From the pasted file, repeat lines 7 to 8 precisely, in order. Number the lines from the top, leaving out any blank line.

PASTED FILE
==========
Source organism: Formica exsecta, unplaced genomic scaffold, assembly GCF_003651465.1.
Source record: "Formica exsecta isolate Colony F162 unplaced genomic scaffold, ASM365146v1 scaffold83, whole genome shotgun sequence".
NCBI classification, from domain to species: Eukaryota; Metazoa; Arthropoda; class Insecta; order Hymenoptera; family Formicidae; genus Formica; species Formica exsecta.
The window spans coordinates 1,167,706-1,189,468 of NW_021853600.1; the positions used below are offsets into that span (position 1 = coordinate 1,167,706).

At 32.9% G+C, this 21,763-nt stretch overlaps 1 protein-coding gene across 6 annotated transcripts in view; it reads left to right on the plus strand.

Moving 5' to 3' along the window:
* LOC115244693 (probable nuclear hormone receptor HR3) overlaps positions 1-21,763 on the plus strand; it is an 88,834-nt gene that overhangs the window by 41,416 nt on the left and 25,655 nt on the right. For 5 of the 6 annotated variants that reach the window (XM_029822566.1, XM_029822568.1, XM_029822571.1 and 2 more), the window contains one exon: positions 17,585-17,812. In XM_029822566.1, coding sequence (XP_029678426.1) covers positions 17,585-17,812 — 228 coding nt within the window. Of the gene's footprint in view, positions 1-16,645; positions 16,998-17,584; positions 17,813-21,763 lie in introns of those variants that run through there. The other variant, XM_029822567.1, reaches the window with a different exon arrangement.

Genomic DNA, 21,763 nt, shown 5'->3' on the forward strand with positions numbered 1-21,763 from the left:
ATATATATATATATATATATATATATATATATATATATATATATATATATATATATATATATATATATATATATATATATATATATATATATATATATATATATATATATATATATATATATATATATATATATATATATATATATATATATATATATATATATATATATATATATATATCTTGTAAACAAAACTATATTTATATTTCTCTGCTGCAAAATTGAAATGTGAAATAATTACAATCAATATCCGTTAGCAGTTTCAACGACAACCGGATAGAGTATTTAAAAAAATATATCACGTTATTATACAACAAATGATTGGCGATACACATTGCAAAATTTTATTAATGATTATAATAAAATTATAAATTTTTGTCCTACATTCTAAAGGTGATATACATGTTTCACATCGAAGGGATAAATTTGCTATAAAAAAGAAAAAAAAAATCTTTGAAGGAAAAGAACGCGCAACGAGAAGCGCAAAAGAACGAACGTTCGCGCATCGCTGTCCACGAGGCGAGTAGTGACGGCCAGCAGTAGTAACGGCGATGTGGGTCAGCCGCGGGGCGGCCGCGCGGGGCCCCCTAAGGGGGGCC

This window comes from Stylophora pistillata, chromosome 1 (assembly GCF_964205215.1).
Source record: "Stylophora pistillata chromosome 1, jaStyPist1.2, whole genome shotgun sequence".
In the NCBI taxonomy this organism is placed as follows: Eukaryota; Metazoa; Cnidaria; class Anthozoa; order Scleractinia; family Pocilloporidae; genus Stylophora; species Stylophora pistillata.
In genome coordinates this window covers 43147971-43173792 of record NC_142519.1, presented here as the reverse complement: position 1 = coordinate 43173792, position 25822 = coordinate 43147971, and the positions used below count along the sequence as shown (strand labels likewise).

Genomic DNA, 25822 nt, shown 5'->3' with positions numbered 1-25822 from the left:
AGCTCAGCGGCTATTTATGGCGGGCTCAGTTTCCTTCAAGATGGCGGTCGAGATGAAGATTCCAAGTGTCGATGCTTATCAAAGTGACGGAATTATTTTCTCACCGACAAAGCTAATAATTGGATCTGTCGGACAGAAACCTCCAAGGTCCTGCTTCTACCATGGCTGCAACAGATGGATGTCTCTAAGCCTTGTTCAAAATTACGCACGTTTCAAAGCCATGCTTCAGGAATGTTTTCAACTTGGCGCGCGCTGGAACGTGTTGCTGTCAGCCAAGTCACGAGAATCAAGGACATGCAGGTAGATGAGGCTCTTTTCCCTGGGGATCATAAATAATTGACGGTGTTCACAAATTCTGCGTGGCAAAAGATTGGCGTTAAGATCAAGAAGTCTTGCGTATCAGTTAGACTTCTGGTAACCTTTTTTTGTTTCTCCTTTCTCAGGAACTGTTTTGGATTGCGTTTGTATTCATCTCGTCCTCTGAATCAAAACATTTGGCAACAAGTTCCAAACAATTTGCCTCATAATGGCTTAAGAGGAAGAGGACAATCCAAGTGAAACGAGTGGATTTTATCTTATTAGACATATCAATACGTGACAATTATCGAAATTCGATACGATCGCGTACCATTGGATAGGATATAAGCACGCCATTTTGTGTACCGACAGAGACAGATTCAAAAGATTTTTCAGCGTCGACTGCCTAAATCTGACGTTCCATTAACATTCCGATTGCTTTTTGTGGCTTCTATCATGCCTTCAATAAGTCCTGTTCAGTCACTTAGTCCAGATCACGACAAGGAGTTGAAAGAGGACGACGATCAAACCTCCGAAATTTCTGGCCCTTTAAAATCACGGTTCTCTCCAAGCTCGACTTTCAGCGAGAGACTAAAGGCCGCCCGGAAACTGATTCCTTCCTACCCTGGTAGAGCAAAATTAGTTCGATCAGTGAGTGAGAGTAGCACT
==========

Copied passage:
* LOC115244693 (probable nuclear hormone receptor HR3) overlaps positions 1-21,763 on the plus strand; it is an 88,834-nt gene that overhangs the window by 41,416 nt on the left and 25,655 nt on the right. For 5 of the 6 annotated variants that reach the window (XM_029822566.1, XM_029822568.1, XM_029822571.1 and 2 more), the window contains one exon: positions 17,585-17,812. In XM_029822566.1, coding sequence (XP_029678426.1) covers positions 17,585-17,812 — 228 coding nt within the window. Of the gene's footprint in view, positions 1-16,645; positions 16,998-17,584; positions 17,813-21,763 lie in introns of those variants that run through there. The other variant, XM_029822567.1, reaches the window with a different exon arrangement.

Genomic DNA, 21,763 nt, shown 5'->3' on the forward strand with positions numbered 1-21,763 from the left: